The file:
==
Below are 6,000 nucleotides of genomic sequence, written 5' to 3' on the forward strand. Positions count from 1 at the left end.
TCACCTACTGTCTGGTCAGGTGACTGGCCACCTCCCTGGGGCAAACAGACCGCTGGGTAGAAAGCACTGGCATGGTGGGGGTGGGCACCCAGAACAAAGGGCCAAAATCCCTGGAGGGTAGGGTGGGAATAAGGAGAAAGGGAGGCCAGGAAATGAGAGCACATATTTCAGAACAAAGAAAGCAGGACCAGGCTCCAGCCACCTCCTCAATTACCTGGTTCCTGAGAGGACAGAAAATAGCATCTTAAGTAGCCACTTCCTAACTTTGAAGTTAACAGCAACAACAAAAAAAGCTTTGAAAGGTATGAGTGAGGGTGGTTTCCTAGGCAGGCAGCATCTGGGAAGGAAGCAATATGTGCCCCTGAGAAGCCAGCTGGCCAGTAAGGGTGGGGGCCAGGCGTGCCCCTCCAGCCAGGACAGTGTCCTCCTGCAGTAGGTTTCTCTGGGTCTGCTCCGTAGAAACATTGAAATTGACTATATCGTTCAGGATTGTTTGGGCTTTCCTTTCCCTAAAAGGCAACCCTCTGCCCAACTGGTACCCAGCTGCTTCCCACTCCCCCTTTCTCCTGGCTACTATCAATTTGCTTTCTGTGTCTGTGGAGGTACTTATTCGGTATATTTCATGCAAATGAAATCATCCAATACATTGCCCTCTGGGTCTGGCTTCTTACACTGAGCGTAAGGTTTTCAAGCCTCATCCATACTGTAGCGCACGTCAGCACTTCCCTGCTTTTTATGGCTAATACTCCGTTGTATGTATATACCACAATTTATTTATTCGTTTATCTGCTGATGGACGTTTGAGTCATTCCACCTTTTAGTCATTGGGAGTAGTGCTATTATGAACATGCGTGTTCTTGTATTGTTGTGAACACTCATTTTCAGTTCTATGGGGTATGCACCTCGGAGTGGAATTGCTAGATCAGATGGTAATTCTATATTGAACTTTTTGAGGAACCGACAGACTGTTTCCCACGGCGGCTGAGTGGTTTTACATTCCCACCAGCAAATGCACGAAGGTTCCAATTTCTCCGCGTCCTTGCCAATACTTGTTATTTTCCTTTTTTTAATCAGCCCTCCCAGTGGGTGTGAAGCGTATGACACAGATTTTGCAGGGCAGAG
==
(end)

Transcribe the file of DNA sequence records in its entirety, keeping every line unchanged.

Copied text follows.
Below are 6,000 nucleotides of genomic sequence, written 5' to 3' on the forward strand. Positions count from 1 at the left end.
TCACCTACTGTCTGGTCAGGTGACTGGCCACCTCCCTGGGGCAAACAGACCGCTGGGTAGAAAGCACTGGCATGGTGGGGGTGGGCACCCAGAACAAAGGGCCAAAATCCCTGGAGGGTAGGGTGGGAATAAGGAGAAAGGGAGGCCAGGAAATGAGAGCACATATTTCAGAACAAAGAAAGCAGGACCAGGCTCCAGCCACCTCCTCAATTACCTGGTTCCTGAGAGGACAGAAAATAGCATCTTAAGTAGCCACTTCCTAACTTTGAAGTTAACAGCAACAACAAAAAAAGCTTTGAAAGGTATGAGTGAGGGTGGTTTCCTAGGCAGGCAGCATCTGGGAAGGAAGCAATATGTGCCCCTGAGAAGCCAGCTGGCCAGTAAGGGTGGGGGCCAGGCGTGCCCCTCCAGCCAGGACAGTGTCCTCCTGCAGTAGGTTTCTCTGGGTCTGCTCCGTAGAAACATTGAAATTGACTATATCGTTCAGGATTGTTTGGGCTTTCCTTTCCCTAAAAGGCAACCCTCTGCCCAACTGGTACCCAGCTGCTTCCCACTCCCCCTTTCTCCTGGCTACTATCAATTTGCTTTCTGTGTCTGTGGAGGTACTTATTCGGTATATTTCATGCAAATGAAATCATCCAATACATTGCCCTCTGGGTCTGGCTTCTTACACTGAGCGTAAGGTTTTCAAGCCTCATCCATACTGTAGCGCACGTCAGCACTTCCCTGCTTTTTATGGCTAATACTCCGTTGTATGTATATACCACAATTTATTTATTCGTTTATCTGCTGATGGACGTTTGAGTCATTCCACCTTTTAGTCATTGGGAGTAGTGCTATTATGAACATGCGTGTTCTTGTATTGTTGTGAACACTCATTTTCAGTTCTATGGGGTATGCACCTCGGAGTGGAATTGCTAGATCAGATGGTAATTCTATATTGAACTTTTTGAGGAACCGACAGACTGTTTCCCACGGCGGCTGAGTGGTTTTACATTCCCACCAGCAAATGCACGAAGGTTCCAATTTCTCCGCGTCCTTGCCAATACTTGTTATTTTCCTTTTTTTAATCAGCCCTCCCAGTGGGTGTGAAGCGTATGACACAGATTTTGCAGGGCAGAG